London: Insects up high
A three-year project in central London in England is studying living roofs to establish how to provide the best possible habitats for threatened insects and birds in densely populated areas. By establishing living roofs on six large buildings a network of green vegetation will provide habitats for bees and birds. The fact that green areas at ground level in urban areas continue to shrink makes the Living Roofs for Wildlife project more relevant than ever.
Taget af Lewisham rådhus har været tilplantet siden april 2009, venligst udlånt af Dusty Gedge, LivingRoofs
Over the next three years, the Living Roofs for Wildlife project will install a total of six living roofs in central London. The roofs will eventually be part of a vegetation network that will ensure the survival of the city's bumblebees, butterflies, insects and birds. The project is focusing on the brown-banded carder bee (Bombus humilis) and the black redstart (Phoenicurus ochruros). Both species are threatened and their habitats are rapidly being disrupted with the expansion of urban areas and the intensification of farming. In order to recreate lifelike habitats for these threatened endemic creatures, the living roofs will be covered in wild flower meadows, sandy areas and shingle.
Two of the roofs have already been installed, designed to comply with recommendations based on previous research in the area. The roof of Lewisham Town Hall has been planted since April 2009 and has attracted a lot of wildlife. With the help of the plant toadflax (Linaria vulgaris) and other vegetation it has been possible to attract honey bees (Apis mellifera). The project thus fulfils the objectives of the UK biodiversity action plan. The project has also installed electricity-generating solar panels on part of the living roof on the headquarters of Transport for London, which was ready for planting in November 2009.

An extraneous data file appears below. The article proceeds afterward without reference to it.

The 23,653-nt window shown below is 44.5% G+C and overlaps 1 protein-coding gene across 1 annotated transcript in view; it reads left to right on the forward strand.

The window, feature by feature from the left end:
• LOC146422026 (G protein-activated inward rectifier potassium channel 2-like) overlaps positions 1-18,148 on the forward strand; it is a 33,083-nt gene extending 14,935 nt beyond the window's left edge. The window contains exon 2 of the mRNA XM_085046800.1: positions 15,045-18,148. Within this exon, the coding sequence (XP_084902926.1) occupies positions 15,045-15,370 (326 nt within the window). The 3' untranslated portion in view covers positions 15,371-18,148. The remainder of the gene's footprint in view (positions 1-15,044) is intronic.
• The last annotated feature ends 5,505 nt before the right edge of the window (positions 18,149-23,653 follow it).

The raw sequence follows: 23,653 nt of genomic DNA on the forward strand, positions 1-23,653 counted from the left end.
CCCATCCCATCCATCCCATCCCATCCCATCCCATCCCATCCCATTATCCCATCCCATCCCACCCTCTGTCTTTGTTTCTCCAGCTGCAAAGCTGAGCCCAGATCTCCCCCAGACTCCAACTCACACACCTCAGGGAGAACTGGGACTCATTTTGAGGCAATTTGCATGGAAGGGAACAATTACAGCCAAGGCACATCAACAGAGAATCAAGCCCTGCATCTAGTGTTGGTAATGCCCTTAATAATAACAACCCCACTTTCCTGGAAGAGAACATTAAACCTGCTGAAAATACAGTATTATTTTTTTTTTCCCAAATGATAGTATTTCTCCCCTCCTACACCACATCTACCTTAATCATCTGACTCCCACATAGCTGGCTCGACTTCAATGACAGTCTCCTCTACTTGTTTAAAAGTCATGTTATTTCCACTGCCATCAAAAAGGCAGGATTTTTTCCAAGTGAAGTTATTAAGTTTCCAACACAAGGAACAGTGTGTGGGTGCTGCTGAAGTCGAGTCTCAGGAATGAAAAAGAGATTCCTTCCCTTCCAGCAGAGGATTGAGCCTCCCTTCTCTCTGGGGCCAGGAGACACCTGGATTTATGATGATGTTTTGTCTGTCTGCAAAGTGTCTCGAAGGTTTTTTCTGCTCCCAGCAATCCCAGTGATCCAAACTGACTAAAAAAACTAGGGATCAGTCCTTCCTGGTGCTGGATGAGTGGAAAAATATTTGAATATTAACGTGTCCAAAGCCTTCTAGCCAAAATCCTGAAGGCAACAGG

In order to reverse the reduction in urban wildlife it is necessary to establish how green living roofs can be best adapted to the needs of urban wildlife. Experiences with the six roofs involved in the project will therefore help to clarify what positive effect the living roofs have on London's wildlife. The project will, among other things, map which animals inhabit the living , which type of plants/flowers are needed to attract them and which substrata is the most viable.
The Living Roofs for Wildlife project builds on 10 years of previous experience and work on living rooms. The project's backers, wildlife charity Buglife and leading experts in the green roof business, LivingRoofs, have been working determinedly for several years to get more living green roofs installed in London. Work with living green roofs initially focused on the black redstart, rare as a breeding bird in the UK which is entirely dependent on green urban breathing spaces. Their efforts have resulted in the establishment of 400,000 m² of living roofs in London between 2004 and 2009. Against this background, an important study of biodiversity on living roofs was carried out in 2007.
In addition to the roofs' function as a habitat for wildlife they also serve, like all other green roofs as efficient insulation. Living roofs do not require much drainage, since the roof holds onto and helps evaporate 70-100% of rainwater. In London and other cities, living roofs - in addition to providing necessary habitats for the city's insects - can also help to reduce energy consumption and prevent the flooding of the sewage system. However, Dusty Gedge of LivingRoofs believes it is important to maintain the focus on living conditions for biodiversity in the planning and installation of green roofs. The climatic and insulation-related advantages of living roofs follow as a matter of course when optimum living conditions are created for insects and small birds.
Last updated Tuesday, January 21, 2014